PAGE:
The Louvre, located in Paris, is one of the largest and most famous museums in the world. It houses some of the art history’s most wonderful collections.
The museum welcomes millions of visitors from across the globe every year. It located towards the banks of the Seine River of Paris. Attractive to the eyes, it is a gargantuan and baroque-style palace. Regarded as one of the biggest and most important tourist attraction centers in the city.
History of the Louvre museum
The history of the Louvre dates back to 1190 when it was initially built as a fortress. In the 16th century, it was reconstructed to function as a royal palace. In the 16th century, King Francis I established the first collection of the Louvre museum. HE bought the Mona Lisa painting, now one of the most famous works of art in the museum. An expansion of the palace has continued to take place over the years. At present, its total area is 652,300 square feet (60,000 square meters). The royal residence was moved to Versailles in 1793 (the year of the French Revolution), by Louise XIV. The Louvre’s private royal collection then became accessible to the public. The palace turned into an art museum, showcasing artifacts and royal collection. Under the reign of Napoleon, the museum became widely known as Musee Napoleon. His defeat at Waterloo brought about the museum’s return to its initial name.
The art collection
The Louvre has a very famous art collection. There are over 35,000 works of art on display.
- The Egyptian antiques
- Crown jewels
- Paintings by the Old Masters
- Ancient Greek and Roman sculptures
- And several other artifacts of French nobles.
The works on display are usually categorized into eight departments:
- Egyptian Antiquities
- Near Eastern Antiquities
- Etruscan and Roman Antiquities
- Islamic Art
- Decorative Arts
- Prints and Drawings.
Leonardo da Vinci’s ”Mona Lisa” is the Louvre’s most famous work. It is a small, iconic painting with an enigmatic smile that attracts hordes of tourists. The painting (21 by 30 inches - 53 by 77 centimeters), is guarded and protect by bullet-proof glass. This is done in order to prevent it from being stolen (again). An incident that occurred 1911, before it was later recovered in 1913.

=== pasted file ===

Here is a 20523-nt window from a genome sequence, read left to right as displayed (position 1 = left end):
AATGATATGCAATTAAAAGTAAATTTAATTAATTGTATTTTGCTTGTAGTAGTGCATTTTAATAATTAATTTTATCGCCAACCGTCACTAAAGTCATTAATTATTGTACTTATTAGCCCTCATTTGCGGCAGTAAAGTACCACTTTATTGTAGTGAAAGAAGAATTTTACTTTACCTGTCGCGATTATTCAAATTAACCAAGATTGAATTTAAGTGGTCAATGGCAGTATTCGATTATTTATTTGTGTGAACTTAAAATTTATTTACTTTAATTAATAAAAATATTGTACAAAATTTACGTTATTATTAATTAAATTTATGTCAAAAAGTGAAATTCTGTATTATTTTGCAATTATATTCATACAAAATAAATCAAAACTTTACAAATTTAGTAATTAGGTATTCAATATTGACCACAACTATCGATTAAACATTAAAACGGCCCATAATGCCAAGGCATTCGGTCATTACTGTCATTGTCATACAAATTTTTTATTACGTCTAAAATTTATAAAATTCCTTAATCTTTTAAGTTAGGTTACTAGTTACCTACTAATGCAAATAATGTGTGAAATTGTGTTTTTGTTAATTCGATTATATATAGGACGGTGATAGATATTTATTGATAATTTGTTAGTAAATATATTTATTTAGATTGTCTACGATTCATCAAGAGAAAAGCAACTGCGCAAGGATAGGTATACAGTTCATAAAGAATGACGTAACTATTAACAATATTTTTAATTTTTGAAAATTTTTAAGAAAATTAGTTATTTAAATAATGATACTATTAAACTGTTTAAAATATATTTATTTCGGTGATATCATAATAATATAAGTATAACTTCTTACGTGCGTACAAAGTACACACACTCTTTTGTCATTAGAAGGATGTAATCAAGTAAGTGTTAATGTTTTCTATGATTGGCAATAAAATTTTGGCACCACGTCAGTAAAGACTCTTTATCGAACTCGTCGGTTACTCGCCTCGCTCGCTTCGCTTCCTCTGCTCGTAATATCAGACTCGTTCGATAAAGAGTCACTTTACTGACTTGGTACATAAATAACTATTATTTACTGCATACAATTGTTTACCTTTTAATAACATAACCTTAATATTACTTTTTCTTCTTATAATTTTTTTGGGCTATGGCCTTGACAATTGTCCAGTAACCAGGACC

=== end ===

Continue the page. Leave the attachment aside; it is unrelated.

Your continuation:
Another beautiful work of art that visitors flock to see at the museum is the statue of Aphrodite or “Venus de Milo”. It is on the ground floor.
There are other popular works of art at the museum like “Liberty Leading the People”, a work of art by Eugene Delacroix. Which portrays the bare-breasted goddess of Liberty dominating an invasion in the French Revolution. It's assumed to have inspired “Les Miserables” by Victor Hugo, and “The Coronation of Napoleon” by Jacques-Louis David, which was commissioned by Napoleon, and brings to memory the Louvre’s history.
“Code of Hammurabi”, “The Dying Slave”, and “Psyche Revived by Cupid Kiss”, an 18th-century sculpture by Antonia Canova, are some other works of art at the Louvre.
Also, the Louvre Pyramid, a modern glass pyramid structure constructed in 1989 by I.M Pei. The construction now serves as the most famous entrance to the museum. The beautiful and sophisticated design allows light into the lobby.
Visiting the Louvre
One visit is not sufficient to reveal the entirety of the Louvre to a visitor. This is due to its massive size and scale of the collection. There is the “Masterpieces Visitor Trail”, which is timed at around 90 minutes and encompasses the ten most popular works. It helps visitors to plan their visit.
Visitors can visit the museum any day except Tuesdays, International Workers’ Day (May 1), January 1, and December 25. Time to visit on Monday, Thursday, Saturday, and Sunday is between 9 am and 6 pm. On Wednesday and Friday, it is between 9am and 9.45pm.
15 euros is the admission price to the museum as of 2013. However, for those under 18, and those with proper documentation, admission is free.
A visit to the Louvre will surely be a memorable experience for you!